We managed to download a pretty detailed map of the country from an on-line map site. and decided to take the coast road, which we quickly discovered was less of a road and more of a trail. Paul whipped out his machete, and for a couple of days we hunted for surf in the northern part of the Pacific coast. We didn’t find much that suited us, most of the waves are fast, hollow, beach break, but we did find some secluded beaches, and free camping. We stayed in one spot for a couple of days that had decent waves, but little accommodation.

I tore Paul away from the beach against his will, not quite kicking and screaming, to go inland to the colonial cities of Granada and Masaya. Masaya was a pretty chill place with a beautiful handicraft market for tourists. Bargaining had mixed results here, and I did not want to replicate the situation in the Antigua market where my ruthless bargaining offended the hammock salesman so much that he refused to sell me the hammock at all at any price. Thus, I dropped some money here on jewellery. Granada is super close to Masaya, and is a much more touristed place, but beautiful nonetheless. The churches are ornate, and numerous, the restaurants are beautiful, and expensive, and it is easy to see how people can spend a lot of time just wandering around and looking at things on the street. The food was all time. We ate, and looked at old buildings, and ate, and stayed in a seedy place, and ate more expensive food. We had to get out of there and back to dirt bagging it on the coast for the sake of our budget.

We cruised back to the coast, where we checked out a secluded beach, and for the first time since Belize we felt comfortable free camping on public land. The beach was close enough to the town of Gigante to have easy access to restaurants, stores, and beer, and the surf was good, but challenging. This was one of the best camping spots of the trip. Later we were told by a surf shop owner that there are lots of robberies at this beach. Lucky for us, we had no bad experiences, and the few people we did see were nothing but friendly.

We continued south in search of better waves. We got to the touristy, and overdeveloped town of San Juan del Sur. The first thing we saw was a gigantic cruise ship. The beach had no surf, and we wanted no part of the town’s party vibe. One of the guys working at a surf shop told us to head down the coast 20 minutes to a surf camp on the beach where the waves were supposed to be good. We got to the ‘camp’, and the waves were really good, though it was more of a hotel/ resort. The staff were really nice, and allowed us to camp, provided it did not look like we were camping. They have a no cooler rule, so we had to wait until dark to cook. It’s a pretty decent business plan since lots of people hit the beach for the day, and the restaurant makes money on beer and food, but in my opinion, unless you allow camping, you should not call yourself a camp. This was a common theme in Nicaragua. Most ‘surf camps’ are not camps, they are resorts, often all inclusive geared to a much higher income level than us. That being said, we had a blast at the beach, stayed for six nights, and the staff were amazing.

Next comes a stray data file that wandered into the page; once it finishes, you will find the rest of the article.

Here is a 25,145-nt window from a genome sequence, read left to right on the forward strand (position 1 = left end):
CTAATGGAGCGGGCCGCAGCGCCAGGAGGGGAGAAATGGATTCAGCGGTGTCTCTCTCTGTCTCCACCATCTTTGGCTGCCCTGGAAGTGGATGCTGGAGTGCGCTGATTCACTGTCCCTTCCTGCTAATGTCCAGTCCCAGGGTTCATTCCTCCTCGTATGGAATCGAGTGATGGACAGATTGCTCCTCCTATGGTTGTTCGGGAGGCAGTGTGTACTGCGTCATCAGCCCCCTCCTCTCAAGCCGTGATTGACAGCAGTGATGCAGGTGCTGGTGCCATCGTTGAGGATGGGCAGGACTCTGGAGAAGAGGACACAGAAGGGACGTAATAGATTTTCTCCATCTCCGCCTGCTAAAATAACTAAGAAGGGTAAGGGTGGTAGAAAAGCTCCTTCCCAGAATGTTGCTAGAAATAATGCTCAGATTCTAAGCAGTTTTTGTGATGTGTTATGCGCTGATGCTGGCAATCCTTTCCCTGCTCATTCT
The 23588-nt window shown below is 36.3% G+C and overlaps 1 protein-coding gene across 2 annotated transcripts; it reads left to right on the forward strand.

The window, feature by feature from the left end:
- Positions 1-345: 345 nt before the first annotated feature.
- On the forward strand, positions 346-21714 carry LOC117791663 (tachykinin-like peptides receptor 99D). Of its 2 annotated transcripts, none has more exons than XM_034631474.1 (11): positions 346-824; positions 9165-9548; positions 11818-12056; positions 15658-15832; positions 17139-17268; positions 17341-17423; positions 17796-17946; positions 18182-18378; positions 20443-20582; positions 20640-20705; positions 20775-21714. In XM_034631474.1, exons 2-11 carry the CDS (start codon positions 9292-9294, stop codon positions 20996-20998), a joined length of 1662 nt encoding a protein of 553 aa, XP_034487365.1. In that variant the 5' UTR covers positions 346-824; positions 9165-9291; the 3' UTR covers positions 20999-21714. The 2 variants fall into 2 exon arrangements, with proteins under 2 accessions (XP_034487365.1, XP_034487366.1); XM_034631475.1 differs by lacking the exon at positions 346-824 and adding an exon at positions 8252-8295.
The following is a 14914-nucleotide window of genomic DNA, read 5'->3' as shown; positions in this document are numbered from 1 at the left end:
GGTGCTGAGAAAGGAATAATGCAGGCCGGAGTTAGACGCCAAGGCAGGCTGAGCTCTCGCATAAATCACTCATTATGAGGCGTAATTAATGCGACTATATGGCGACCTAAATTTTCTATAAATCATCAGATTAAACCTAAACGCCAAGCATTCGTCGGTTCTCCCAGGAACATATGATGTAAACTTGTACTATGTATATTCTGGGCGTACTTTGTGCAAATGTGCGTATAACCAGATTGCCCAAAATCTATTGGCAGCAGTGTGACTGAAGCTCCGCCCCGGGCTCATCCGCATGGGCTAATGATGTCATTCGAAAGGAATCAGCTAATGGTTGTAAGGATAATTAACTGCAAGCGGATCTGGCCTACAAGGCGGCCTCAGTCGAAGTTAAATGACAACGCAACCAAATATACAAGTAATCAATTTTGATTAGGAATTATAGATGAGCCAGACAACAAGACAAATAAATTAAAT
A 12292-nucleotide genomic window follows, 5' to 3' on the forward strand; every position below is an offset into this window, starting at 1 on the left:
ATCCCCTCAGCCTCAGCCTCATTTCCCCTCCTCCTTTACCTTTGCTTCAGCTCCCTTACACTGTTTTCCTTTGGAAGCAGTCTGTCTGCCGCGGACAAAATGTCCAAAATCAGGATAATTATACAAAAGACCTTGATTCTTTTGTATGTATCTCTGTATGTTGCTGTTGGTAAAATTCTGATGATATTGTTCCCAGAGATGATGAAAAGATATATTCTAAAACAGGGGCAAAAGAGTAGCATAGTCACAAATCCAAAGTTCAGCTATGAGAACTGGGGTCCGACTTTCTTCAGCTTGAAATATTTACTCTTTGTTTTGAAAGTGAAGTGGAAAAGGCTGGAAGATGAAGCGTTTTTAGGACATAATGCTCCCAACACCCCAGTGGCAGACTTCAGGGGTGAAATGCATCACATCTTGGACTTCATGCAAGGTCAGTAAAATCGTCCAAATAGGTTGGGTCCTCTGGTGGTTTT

Our last stop in Nicaragua was the Island of Ometepe. We took a super sketchy ferry across Lago Nicaragua. Who knew a lake could have that much wind swell. Paul and I both for sure thought that Phyllis was going to tip over while we were being pelted with water that came up over the bow of the boat. For future reference: the four PM sailing isn’t full for a reason. We arrived on the island which is home to two massive volcanoes, one of which is active, and one of which has a lake in its crater. The island has tons of camping options, and we found a cool little farm to stay at called Finca Magdelena. This farm produces coffee, fruit, and vegetables, and has 24 owners. They run it as a cooperative and all come from farming backgrounds. Only recently did the Finca expand their services to tourism, and though the income is much more reliable and steady, the farm is still active. Apparently, the owners have had lots of offers from foreigners to sell the property for a pile of money, but are holding on to this amazing chunk of land, that feeds the 130+ members of their immediate families. It was really cool to see so much sustainable tourism on the island. We hiked up the smaller of the two volcanos to the lake which was a pretty magical place to be. I could have spent much more time exploring Omotepe, but we wanted to get back to the Pacific to catch a few more waves before crossing into Costa Rica and figuring out the storage of our vehicle.

















Posted by SusieMiller 12:26 Archived in Nicaragua Comments (2)